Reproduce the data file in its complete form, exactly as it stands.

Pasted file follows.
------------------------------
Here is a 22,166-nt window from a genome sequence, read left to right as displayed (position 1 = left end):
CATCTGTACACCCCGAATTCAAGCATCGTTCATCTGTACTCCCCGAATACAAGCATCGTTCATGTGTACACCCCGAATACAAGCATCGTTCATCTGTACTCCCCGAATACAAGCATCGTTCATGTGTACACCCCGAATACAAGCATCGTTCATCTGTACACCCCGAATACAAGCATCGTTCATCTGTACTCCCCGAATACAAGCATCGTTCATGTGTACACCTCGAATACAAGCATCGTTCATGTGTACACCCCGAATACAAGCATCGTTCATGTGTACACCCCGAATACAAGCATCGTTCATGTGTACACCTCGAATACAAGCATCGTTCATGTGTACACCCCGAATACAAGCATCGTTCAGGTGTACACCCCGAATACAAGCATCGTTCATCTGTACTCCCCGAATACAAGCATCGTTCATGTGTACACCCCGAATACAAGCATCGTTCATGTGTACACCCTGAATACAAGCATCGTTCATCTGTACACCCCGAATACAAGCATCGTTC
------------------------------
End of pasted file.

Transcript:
Here is a 22,166-nt window from a genome sequence, read left to right as displayed (position 1 = left end):
CATCTGTACACCCCGAATTCAAGCATCGTTCATCTGTACTCCCCGAATACAAGCATCGTTCATGTGTACACCCCGAATACAAGCATCGTTCATCTGTACTCCCCGAATACAAGCATCGTTCATGTGTACACCCCGAATACAAGCATCGTTCATCTGTACACCCCGAATACAAGCATCGTTCATCTGTACTCCCCGAATACAAGCATCGTTCATGTGTACACCTCGAATACAAGCATCGTTCATGTGTACACCCCGAATACAAGCATCGTTCATGTGTACACCCCGAATACAAGCATCGTTCATGTGTACACCTCGAATACAAGCATCGTTCATGTGTACACCCCGAATACAAGCATCGTTCAGGTGTACACCCCGAATACAAGCATCGTTCATCTGTACTCCCCGAATACAAGCATCGTTCATGTGTACACCCCGAATACAAGCATCGTTCATGTGTACACCCTGAATACAAGCATCGTTCATCTGTACACCCCGAATACAAGCATCGTTC